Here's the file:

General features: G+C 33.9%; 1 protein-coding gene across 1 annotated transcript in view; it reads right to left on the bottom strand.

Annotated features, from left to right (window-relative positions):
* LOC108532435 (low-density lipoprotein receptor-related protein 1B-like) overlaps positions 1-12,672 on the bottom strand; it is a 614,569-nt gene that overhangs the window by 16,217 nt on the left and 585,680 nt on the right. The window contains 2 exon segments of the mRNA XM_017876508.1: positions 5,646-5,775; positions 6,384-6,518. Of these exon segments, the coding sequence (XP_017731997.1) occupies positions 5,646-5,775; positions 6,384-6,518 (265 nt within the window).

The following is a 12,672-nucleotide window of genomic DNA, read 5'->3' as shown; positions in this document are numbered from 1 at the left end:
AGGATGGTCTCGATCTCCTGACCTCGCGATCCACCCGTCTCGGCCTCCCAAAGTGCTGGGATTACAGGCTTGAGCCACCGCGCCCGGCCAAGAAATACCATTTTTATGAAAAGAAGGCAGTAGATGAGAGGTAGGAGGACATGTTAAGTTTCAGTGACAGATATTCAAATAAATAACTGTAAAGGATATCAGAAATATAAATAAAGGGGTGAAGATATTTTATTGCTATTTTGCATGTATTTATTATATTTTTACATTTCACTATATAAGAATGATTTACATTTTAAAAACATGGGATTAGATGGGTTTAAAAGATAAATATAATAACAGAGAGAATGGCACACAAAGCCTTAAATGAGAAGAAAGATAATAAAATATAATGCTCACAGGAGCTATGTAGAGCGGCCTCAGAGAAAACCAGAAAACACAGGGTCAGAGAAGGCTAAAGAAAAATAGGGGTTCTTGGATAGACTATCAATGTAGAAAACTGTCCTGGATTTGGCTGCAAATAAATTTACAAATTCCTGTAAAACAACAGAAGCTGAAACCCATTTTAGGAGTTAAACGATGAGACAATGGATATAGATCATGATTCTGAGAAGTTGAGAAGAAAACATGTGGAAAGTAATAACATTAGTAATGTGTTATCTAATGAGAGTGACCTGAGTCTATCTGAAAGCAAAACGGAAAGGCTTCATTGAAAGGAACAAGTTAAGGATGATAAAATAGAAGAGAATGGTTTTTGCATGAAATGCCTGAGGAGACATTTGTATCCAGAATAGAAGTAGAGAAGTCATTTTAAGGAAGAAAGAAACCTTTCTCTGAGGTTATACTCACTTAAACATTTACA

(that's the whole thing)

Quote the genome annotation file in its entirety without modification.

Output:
General features: G+C 33.9%; 1 protein-coding gene across 1 annotated transcript in view; it reads right to left on the bottom strand.

Annotated features, from left to right (window-relative positions):
* LOC108532435 (low-density lipoprotein receptor-related protein 1B-like) overlaps positions 1-12,672 on the bottom strand; it is a 614,569-nt gene that overhangs the window by 16,217 nt on the left and 585,680 nt on the right. The window contains 2 exon segments of the mRNA XM_017876508.1: positions 5,646-5,775; positions 6,384-6,518. Of these exon segments, the coding sequence (XP_017731997.1) occupies positions 5,646-5,775; positions 6,384-6,518 (265 nt within the window).

The following is a 12,672-nucleotide window of genomic DNA, read 5'->3' as shown; positions in this document are numbered from 1 at the left end:
AGGATGGTCTCGATCTCCTGACCTCGCGATCCACCCGTCTCGGCCTCCCAAAGTGCTGGGATTACAGGCTTGAGCCACCGCGCCCGGCCAAGAAATACCATTTTTATGAAAAGAAGGCAGTAGATGAGAGGTAGGAGGACATGTTAAGTTTCAGTGACAGATATTCAAATAAATAACTGTAAAGGATATCAGAAATATAAATAAAGGGGTGAAGATATTTTATTGCTATTTTGCATGTATTTATTATATTTTTACATTTCACTATATAAGAATGATTTACATTTTAAAAACATGGGATTAGATGGGTTTAAAAGATAAATATAATAACAGAGAGAATGGCACACAAAGCCTTAAATGAGAAGAAAGATAATAAAATATAATGCTCACAGGAGCTATGTAGAGCGGCCTCAGAGAAAACCAGAAAACACAGGGTCAGAGAAGGCTAAAGAAAAATAGGGGTTCTTGGATAGACTATCAATGTAGAAAACTGTCCTGGATTTGGCTGCAAATAAATTTACAAATTCCTGTAAAACAACAGAAGCTGAAACCCATTTTAGGAGTTAAACGATGAGACAATGGATATAGATCATGATTCTGAGAAGTTGAGAAGAAAACATGTGGAAAGTAATAACATTAGTAATGTGTTATCTAATGAGAGTGACCTGAGTCTATCTGAAAGCAAAACGGAAAGGCTTCATTGAAAGGAACAAGTTAAGGATGATAAAATAGAAGAGAATGGTTTTTGCATGAAATGCCTGAGGAGACATTTGTATCCAGAATAGAAGTAGAGAAGTCATTTTAAGGAAGAAAGAAACCTTTCTCTGAGGTTATACTCACTTAAACATTTACA